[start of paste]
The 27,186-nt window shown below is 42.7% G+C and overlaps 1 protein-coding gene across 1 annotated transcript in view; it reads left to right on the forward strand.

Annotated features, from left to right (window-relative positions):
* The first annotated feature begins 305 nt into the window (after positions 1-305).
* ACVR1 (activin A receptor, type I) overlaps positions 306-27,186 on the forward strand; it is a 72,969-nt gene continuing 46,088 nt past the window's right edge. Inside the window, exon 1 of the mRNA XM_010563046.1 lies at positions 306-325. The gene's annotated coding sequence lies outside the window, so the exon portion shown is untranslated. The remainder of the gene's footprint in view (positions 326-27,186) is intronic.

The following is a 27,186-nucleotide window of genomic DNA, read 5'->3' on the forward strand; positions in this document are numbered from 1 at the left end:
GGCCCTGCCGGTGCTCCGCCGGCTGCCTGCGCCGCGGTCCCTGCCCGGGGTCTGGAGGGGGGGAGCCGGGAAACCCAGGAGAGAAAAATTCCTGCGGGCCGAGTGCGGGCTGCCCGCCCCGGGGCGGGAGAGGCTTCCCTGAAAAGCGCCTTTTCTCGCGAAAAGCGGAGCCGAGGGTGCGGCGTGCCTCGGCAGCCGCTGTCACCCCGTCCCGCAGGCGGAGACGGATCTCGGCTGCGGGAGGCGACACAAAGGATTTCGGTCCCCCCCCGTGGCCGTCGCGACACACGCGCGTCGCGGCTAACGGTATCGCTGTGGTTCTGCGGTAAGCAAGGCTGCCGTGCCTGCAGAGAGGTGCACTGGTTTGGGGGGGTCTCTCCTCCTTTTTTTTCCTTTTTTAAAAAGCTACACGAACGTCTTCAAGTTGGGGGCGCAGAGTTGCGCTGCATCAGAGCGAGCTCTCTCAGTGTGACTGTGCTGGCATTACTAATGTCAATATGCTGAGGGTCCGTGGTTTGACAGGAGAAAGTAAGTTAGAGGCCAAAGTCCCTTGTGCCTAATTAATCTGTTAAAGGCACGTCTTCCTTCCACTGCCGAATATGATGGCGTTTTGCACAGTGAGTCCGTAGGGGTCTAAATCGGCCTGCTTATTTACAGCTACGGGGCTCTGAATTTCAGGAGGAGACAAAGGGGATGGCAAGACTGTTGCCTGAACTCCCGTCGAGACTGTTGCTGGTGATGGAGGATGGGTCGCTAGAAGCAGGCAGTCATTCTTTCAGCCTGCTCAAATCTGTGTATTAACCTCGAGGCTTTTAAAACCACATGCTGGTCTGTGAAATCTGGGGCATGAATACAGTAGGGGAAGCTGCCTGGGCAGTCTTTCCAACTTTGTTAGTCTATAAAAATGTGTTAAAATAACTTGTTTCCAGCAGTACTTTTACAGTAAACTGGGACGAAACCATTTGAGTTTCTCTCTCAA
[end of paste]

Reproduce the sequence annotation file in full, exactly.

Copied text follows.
The 27,186-nt window shown below is 42.7% G+C and overlaps 1 protein-coding gene across 1 annotated transcript in view; it reads left to right on the forward strand.

Annotated features, from left to right (window-relative positions):
* The first annotated feature begins 305 nt into the window (after positions 1-305).
* ACVR1 (activin A receptor, type I) overlaps positions 306-27,186 on the forward strand; it is a 72,969-nt gene continuing 46,088 nt past the window's right edge. Inside the window, exon 1 of the mRNA XM_010563046.1 lies at positions 306-325. The gene's annotated coding sequence lies outside the window, so the exon portion shown is untranslated. The remainder of the gene's footprint in view (positions 326-27,186) is intronic.

The following is a 27,186-nucleotide window of genomic DNA, read 5'->3' on the forward strand; positions in this document are numbered from 1 at the left end:
GGCCCTGCCGGTGCTCCGCCGGCTGCCTGCGCCGCGGTCCCTGCCCGGGGTCTGGAGGGGGGGAGCCGGGAAACCCAGGAGAGAAAAATTCCTGCGGGCCGAGTGCGGGCTGCCCGCCCCGGGGCGGGAGAGGCTTCCCTGAAAAGCGCCTTTTCTCGCGAAAAGCGGAGCCGAGGGTGCGGCGTGCCTCGGCAGCCGCTGTCACCCCGTCCCGCAGGCGGAGACGGATCTCGGCTGCGGGAGGCGACACAAAGGATTTCGGTCCCCCCCCGTGGCCGTCGCGACACACGCGCGTCGCGGCTAACGGTATCGCTGTGGTTCTGCGGTAAGCAAGGCTGCCGTGCCTGCAGAGAGGTGCACTGGTTTGGGGGGGTCTCTCCTCCTTTTTTTTCCTTTTTTAAAAAGCTACACGAACGTCTTCAAGTTGGGGGCGCAGAGTTGCGCTGCATCAGAGCGAGCTCTCTCAGTGTGACTGTGCTGGCATTACTAATGTCAATATGCTGAGGGTCCGTGGTTTGACAGGAGAAAGTAAGTTAGAGGCCAAAGTCCCTTGTGCCTAATTAATCTGTTAAAGGCACGTCTTCCTTCCACTGCCGAATATGATGGCGTTTTGCACAGTGAGTCCGTAGGGGTCTAAATCGGCCTGCTTATTTACAGCTACGGGGCTCTGAATTTCAGGAGGAGACAAAGGGGATGGCAAGACTGTTGCCTGAACTCCCGTCGAGACTGTTGCTGGTGATGGAGGATGGGTCGCTAGAAGCAGGCAGTCATTCTTTCAGCCTGCTCAAATCTGTGTATTAACCTCGAGGCTTTTAAAACCACATGCTGGTCTGTGAAATCTGGGGCATGAATACAGTAGGGGAAGCTGCCTGGGCAGTCTTTCCAACTTTGTTAGTCTATAAAAATGTGTTAAAATAACTTGTTTCCAGCAGTACTTTTACAGTAAACTGGGACGAAACCATTTGAGTTTCTCTCTCAA